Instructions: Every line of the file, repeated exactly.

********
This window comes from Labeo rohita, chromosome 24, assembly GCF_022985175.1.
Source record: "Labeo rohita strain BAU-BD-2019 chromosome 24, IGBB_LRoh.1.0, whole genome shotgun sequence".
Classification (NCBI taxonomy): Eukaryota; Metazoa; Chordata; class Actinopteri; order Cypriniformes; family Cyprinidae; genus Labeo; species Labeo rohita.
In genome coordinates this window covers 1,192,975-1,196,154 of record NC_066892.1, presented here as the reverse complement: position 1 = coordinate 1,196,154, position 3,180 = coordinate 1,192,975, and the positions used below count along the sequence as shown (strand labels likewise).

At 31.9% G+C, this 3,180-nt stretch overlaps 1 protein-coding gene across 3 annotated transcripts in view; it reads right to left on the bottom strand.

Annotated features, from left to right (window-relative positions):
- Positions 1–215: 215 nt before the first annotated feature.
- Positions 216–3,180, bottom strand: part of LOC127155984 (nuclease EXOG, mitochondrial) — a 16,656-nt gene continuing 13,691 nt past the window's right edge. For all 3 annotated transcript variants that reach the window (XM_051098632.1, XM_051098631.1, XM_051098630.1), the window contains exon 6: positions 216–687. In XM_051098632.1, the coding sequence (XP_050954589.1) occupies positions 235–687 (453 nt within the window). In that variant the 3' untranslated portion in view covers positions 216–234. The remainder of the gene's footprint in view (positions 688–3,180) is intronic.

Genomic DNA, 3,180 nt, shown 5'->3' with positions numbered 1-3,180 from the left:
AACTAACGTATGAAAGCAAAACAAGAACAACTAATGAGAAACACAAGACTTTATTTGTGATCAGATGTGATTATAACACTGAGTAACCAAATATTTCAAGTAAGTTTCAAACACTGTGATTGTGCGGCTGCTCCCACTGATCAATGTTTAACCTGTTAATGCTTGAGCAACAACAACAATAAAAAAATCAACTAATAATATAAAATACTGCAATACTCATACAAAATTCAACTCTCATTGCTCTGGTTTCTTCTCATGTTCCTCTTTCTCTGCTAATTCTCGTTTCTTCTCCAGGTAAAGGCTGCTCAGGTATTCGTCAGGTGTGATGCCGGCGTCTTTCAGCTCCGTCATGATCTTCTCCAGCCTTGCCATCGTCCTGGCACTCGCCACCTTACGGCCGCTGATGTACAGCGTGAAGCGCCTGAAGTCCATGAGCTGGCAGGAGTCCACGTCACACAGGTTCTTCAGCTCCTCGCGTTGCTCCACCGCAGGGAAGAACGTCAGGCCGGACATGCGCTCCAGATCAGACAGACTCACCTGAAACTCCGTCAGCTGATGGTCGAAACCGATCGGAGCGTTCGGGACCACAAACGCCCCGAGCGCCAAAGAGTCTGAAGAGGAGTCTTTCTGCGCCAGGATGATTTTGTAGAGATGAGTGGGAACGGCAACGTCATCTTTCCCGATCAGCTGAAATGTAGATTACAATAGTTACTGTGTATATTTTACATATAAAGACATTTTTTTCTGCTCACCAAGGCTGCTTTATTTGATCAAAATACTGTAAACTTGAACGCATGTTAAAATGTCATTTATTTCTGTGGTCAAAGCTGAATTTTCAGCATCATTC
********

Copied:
This window comes from Labeo rohita, chromosome 24, assembly GCF_022985175.1.
Source record: "Labeo rohita strain BAU-BD-2019 chromosome 24, IGBB_LRoh.1.0, whole genome shotgun sequence".
Classification (NCBI taxonomy): Eukaryota; Metazoa; Chordata; class Actinopteri; order Cypriniformes; family Cyprinidae; genus Labeo; species Labeo rohita.
In genome coordinates this window covers 1,192,975-1,196,154 of record NC_066892.1, presented here as the reverse complement: position 1 = coordinate 1,196,154, position 3,180 = coordinate 1,192,975, and the positions used below count along the sequence as shown (strand labels likewise).

At 31.9% G+C, this 3,180-nt stretch overlaps 1 protein-coding gene across 3 annotated transcripts in view; it reads right to left on the bottom strand.

Annotated features, from left to right (window-relative positions):
- Positions 1–215: 215 nt before the first annotated feature.
- Positions 216–3,180, bottom strand: part of LOC127155984 (nuclease EXOG, mitochondrial) — a 16,656-nt gene continuing 13,691 nt past the window's right edge. For all 3 annotated transcript variants that reach the window (XM_051098632.1, XM_051098631.1, XM_051098630.1), the window contains exon 6: positions 216–687. In XM_051098632.1, the coding sequence (XP_050954589.1) occupies positions 235–687 (453 nt within the window). In that variant the 3' untranslated portion in view covers positions 216–234. The remainder of the gene's footprint in view (positions 688–3,180) is intronic.

Genomic DNA, 3,180 nt, shown 5'->3' with positions numbered 1-3,180 from the left:
AACTAACGTATGAAAGCAAAACAAGAACAACTAATGAGAAACACAAGACTTTATTTGTGATCAGATGTGATTATAACACTGAGTAACCAAATATTTCAAGTAAGTTTCAAACACTGTGATTGTGCGGCTGCTCCCACTGATCAATGTTTAACCTGTTAATGCTTGAGCAACAACAACAATAAAAAAATCAACTAATAATATAAAATACTGCAATACTCATACAAAATTCAACTCTCATTGCTCTGGTTTCTTCTCATGTTCCTCTTTCTCTGCTAATTCTCGTTTCTTCTCCAGGTAAAGGCTGCTCAGGTATTCGTCAGGTGTGATGCCGGCGTCTTTCAGCTCCGTCATGATCTTCTCCAGCCTTGCCATCGTCCTGGCACTCGCCACCTTACGGCCGCTGATGTACAGCGTGAAGCGCCTGAAGTCCATGAGCTGGCAGGAGTCCACGTCACACAGGTTCTTCAGCTCCTCGCGTTGCTCCACCGCAGGGAAGAACGTCAGGCCGGACATGCGCTCCAGATCAGACAGACTCACCTGAAACTCCGTCAGCTGATGGTCGAAACCGATCGGAGCGTTCGGGACCACAAACGCCCCGAGCGCCAAAGAGTCTGAAGAGGAGTCTTTCTGCGCCAGGATGATTTTGTAGAGATGAGTGGGAACGGCAACGTCATCTTTCCCGATCAGCTGAAATGTAGATTACAATAGTTACTGTGTATATTTTACATATAAAGACATTTTTTTCTGCTCACCAAGGCTGCTTTATTTGATCAAAATACTGTAAACTTGAACGCATGTTAAAATGTCATTTATTTCTGTGGTCAAAGCTGAATTTTCAGCATCATTC